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EXCLUSIVE: After facing a barrage of ads the past two months portraying him as unqualified to represent Georgia in the Senate, Republican nominee Herschel Walker is pushing back against Democratic Sen. Raphael Warnock and allied groups backing the incumbent senator.
Walker on Thursday went up with his first general election contrast ad in the Peach State showdown, which is one of a handful of races in battleground states that will determine if the GOP wins back the majority in the chamber in November’s midterms.
“I’m used to hard hits. Getting knocked down and cheap shots,” the former college football legend and former professional football star says under clips from his gridiron career at the top of his spot, which was shared nationally first with Fox News.
Walker then charges that “so far Warnock and his allies have lied about me, my business, and my work with veterans. I can take the hits, but it won’t change the facts. Warnock votes with Joe Biden 96% of the time. Votes that gave us high gas prices, open borders, and men competing in women’s sports. When Raphael Warnock votes with Joe Biden, he’s not with Georgia.”
The Walker campaign tells Fox News that it’s spending seven-figures to run the commercial statewide on TV and digital in Georgia
Walker, who won a Heisman Trophy and helped steer the University of Georgia to a college football national championship four decades ago, jumped into the GOP race to face off against Warnock last summer after months of support and encouragement to run for the Senate by former President Donald Trump, his longtime friend.
Thanks to his legendary status among many in Georgia and his immense, favorable, name recognition in the Peach State, Walker instantly became the overwhelming front-runner for the GOP Senate nomination and basically ignored the field of lesser-known primary rivals, declining to take part in debates as he focused his campaign on Warnock.
Sen. Raphael Warnock, D-Ga. (Tom Williams-Pool/Getty Images)
Walker ended up trouncing his rivals in the May primary. But Republican strategists remain concerned that Walker is unprepared for the incoming fire that he’s now receiving during the general election campaign.
Republicans see Warnock — the senior pastor at Atlanta’s Ebenezer Baptist Church, where Martin Luther King Jr. used to preach, and who defeated GOP Sen. Kelly Loeffler by a razor-thin margin to capture the seat a year and a half ago — as very vulnerable as he runs for re-election to a full six-year term.
But Warnock has dramatically out raised Walker to date, and the senator’s re-election campaign and allied Democratic groups have spent tens of millions to target the GOP nominee the past two months over what they call his “bizarre or false statements.” A TV ad by Warnock’s campaign that launched last month highlighted past comments by Walker saying that he had a “dry mist” that would “kill any COVID on your body.”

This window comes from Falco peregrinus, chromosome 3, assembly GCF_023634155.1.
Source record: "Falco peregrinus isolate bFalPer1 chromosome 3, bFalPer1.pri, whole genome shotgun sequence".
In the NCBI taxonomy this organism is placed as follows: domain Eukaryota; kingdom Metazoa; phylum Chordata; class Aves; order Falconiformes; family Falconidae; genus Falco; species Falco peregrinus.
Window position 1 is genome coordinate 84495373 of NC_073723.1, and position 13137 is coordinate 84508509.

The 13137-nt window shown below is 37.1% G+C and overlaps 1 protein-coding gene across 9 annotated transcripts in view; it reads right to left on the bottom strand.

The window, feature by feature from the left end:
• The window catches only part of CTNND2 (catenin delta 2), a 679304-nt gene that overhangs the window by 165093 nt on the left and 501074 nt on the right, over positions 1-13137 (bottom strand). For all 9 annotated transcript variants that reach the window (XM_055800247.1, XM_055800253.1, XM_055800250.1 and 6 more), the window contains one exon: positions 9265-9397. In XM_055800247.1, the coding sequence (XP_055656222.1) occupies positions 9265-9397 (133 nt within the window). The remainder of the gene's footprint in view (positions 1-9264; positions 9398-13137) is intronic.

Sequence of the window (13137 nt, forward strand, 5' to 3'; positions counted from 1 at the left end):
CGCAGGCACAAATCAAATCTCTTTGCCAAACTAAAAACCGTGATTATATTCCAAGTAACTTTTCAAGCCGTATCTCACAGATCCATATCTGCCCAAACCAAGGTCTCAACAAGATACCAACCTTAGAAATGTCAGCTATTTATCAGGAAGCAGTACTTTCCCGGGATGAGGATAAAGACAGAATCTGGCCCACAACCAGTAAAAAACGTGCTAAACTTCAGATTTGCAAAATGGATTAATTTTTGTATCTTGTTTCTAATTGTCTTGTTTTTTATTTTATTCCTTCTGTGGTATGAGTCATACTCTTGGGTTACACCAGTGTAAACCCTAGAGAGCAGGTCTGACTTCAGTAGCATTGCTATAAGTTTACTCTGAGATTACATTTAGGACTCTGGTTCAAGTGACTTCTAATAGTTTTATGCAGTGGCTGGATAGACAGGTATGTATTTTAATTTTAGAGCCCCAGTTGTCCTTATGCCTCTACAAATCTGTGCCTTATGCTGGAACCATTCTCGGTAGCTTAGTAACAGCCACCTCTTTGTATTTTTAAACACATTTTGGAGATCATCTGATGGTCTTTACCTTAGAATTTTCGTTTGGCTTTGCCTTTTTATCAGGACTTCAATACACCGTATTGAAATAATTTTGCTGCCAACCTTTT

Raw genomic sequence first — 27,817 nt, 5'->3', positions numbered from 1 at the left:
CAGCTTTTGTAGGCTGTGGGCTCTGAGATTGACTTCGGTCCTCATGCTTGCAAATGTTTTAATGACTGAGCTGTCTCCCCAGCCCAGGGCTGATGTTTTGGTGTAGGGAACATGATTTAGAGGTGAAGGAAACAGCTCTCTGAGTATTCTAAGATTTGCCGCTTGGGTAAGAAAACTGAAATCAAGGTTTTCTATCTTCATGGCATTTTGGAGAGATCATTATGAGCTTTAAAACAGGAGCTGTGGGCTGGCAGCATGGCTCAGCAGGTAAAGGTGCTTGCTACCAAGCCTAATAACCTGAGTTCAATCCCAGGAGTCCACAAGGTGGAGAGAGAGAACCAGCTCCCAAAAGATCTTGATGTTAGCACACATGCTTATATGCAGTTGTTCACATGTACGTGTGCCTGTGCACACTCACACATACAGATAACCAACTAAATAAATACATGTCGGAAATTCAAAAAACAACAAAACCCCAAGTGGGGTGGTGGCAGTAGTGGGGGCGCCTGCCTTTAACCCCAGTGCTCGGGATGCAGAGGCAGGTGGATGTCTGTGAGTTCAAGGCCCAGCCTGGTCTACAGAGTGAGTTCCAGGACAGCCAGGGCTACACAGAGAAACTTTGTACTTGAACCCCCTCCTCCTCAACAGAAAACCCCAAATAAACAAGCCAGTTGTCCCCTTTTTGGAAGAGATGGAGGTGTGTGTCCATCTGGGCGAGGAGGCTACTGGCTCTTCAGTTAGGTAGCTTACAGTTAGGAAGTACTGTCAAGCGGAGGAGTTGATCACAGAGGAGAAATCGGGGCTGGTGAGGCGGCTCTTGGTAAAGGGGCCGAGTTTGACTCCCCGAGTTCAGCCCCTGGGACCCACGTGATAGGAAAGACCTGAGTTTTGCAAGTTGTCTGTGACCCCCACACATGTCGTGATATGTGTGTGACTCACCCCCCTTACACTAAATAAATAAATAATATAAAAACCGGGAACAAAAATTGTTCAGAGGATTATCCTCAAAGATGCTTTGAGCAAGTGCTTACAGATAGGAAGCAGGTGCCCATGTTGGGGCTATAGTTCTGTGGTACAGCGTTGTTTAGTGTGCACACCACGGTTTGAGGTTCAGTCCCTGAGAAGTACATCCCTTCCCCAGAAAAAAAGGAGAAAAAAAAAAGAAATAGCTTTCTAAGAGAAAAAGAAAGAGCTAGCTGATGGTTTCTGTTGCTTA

Walker’s also taken incoming fire over numerous reports that he overinflated the success of his businesses and academic record, and has been playing defense regarding a number of personal controversies — from allegations of past abuse and threats against his first wife to acknowledging children he fathered out of wedlock that he hadn’t previously publicly mentioned despite for decades criticizing absent fathers.
Herschel Walker, the Republican Senate nominee in Georgia, speaks during a campaign rally in Macon, Georgia, on Wednesday, May 18, 2022. Photographer: Elijah Nouvelage/Bloomberg via Getty Images (Photographer: Elijah Nouvelage/Bloomberg via Getty Images)
“Let’s be clear: we are making sure Georgians see and hear what Herschel Walker has said in his own words—and the only lies here are the ones he has told,” Warnock campaign communications director Meredith Brasher told Fox News.
And Georgia Democratic Party spokesperson Dan Gottlieb emphasized in a recent statement that “every one of Walker’s lies, scandals and bizarre statements proves that he isn’t ready to represent the people of Georgia and can’t be trusted to serve in the U.S. Senate.”
Walker’s new ad is part of his newly bolstered campaign’s strategy of taking the fight to Warnock, after mostly playing defense following the May primary.
The race between the Democratic senator and the GOP challenger remains close. Warnock held a narrow three-point 46% to 43% edge over Walker, according to a survey conducted for the Atlanta Journal-Constitution by the University of Georgia’s School of Public and International Affairs. Roughly 3% of voters questioned said they’d back Libertarian candidate Chase Oliver with 8% undecided.
Paul Steinhauser is a politics reporter based in New Hampshire.